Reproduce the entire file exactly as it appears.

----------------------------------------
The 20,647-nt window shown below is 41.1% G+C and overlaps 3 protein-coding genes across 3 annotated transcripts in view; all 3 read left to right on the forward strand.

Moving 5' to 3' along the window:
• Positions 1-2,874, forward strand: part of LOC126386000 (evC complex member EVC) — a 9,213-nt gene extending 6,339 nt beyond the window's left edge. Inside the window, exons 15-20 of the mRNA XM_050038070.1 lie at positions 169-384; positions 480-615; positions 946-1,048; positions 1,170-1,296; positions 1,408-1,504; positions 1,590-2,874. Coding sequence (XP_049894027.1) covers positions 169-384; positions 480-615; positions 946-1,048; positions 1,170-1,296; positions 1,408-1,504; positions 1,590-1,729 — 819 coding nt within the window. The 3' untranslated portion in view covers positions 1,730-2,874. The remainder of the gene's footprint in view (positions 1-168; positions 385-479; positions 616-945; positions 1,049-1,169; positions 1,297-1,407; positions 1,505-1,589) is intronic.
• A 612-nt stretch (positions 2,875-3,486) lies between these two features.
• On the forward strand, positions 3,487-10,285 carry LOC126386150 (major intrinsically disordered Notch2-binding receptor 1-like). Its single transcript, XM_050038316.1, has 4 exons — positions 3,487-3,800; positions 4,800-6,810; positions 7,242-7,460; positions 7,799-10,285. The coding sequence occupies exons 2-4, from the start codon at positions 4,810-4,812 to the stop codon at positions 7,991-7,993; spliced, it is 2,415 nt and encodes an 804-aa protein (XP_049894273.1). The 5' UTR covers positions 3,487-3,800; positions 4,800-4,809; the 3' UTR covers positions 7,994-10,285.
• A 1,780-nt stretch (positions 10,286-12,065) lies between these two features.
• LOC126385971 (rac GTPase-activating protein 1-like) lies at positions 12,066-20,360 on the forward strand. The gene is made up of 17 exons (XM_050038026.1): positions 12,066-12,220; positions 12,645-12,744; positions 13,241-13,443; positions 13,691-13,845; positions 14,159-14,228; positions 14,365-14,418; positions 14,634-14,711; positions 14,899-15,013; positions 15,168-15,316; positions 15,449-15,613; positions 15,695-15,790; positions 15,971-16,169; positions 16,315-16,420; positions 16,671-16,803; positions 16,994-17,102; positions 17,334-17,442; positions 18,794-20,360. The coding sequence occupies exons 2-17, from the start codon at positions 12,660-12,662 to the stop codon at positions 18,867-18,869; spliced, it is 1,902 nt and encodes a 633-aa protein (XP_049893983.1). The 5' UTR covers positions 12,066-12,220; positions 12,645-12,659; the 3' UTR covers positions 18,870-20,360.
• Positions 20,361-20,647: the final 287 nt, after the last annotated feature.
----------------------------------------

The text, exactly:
The 20,647-nt window shown below is 41.1% G+C and overlaps 3 protein-coding genes across 3 annotated transcripts in view; all 3 read left to right on the forward strand.

Moving 5' to 3' along the window:
• Positions 1-2,874, forward strand: part of LOC126386000 (evC complex member EVC) — a 9,213-nt gene extending 6,339 nt beyond the window's left edge. Inside the window, exons 15-20 of the mRNA XM_050038070.1 lie at positions 169-384; positions 480-615; positions 946-1,048; positions 1,170-1,296; positions 1,408-1,504; positions 1,590-2,874. Coding sequence (XP_049894027.1) covers positions 169-384; positions 480-615; positions 946-1,048; positions 1,170-1,296; positions 1,408-1,504; positions 1,590-1,729 — 819 coding nt within the window. The 3' untranslated portion in view covers positions 1,730-2,874. The remainder of the gene's footprint in view (positions 1-168; positions 385-479; positions 616-945; positions 1,049-1,169; positions 1,297-1,407; positions 1,505-1,589) is intronic.
• A 612-nt stretch (positions 2,875-3,486) lies between these two features.
• On the forward strand, positions 3,487-10,285 carry LOC126386150 (major intrinsically disordered Notch2-binding receptor 1-like). Its single transcript, XM_050038316.1, has 4 exons — positions 3,487-3,800; positions 4,800-6,810; positions 7,242-7,460; positions 7,799-10,285. The coding sequence occupies exons 2-4, from the start codon at positions 4,810-4,812 to the stop codon at positions 7,991-7,993; spliced, it is 2,415 nt and encodes an 804-aa protein (XP_049894273.1). The 5' UTR covers positions 3,487-3,800; positions 4,800-4,809; the 3' UTR covers positions 7,994-10,285.
• A 1,780-nt stretch (positions 10,286-12,065) lies between these two features.
• LOC126385971 (rac GTPase-activating protein 1-like) lies at positions 12,066-20,360 on the forward strand. The gene is made up of 17 exons (XM_050038026.1): positions 12,066-12,220; positions 12,645-12,744; positions 13,241-13,443; positions 13,691-13,845; positions 14,159-14,228; positions 14,365-14,418; positions 14,634-14,711; positions 14,899-15,013; positions 15,168-15,316; positions 15,449-15,613; positions 15,695-15,790; positions 15,971-16,169; positions 16,315-16,420; positions 16,671-16,803; positions 16,994-17,102; positions 17,334-17,442; positions 18,794-20,360. The coding sequence occupies exons 2-17, from the start codon at positions 12,660-12,662 to the stop codon at positions 18,867-18,869; spliced, it is 1,902 nt and encodes a 633-aa protein (XP_049893983.1). The 5' UTR covers positions 12,066-12,220; positions 12,645-12,659; the 3' UTR covers positions 18,870-20,360.
• Positions 20,361-20,647: the final 287 nt, after the last annotated feature.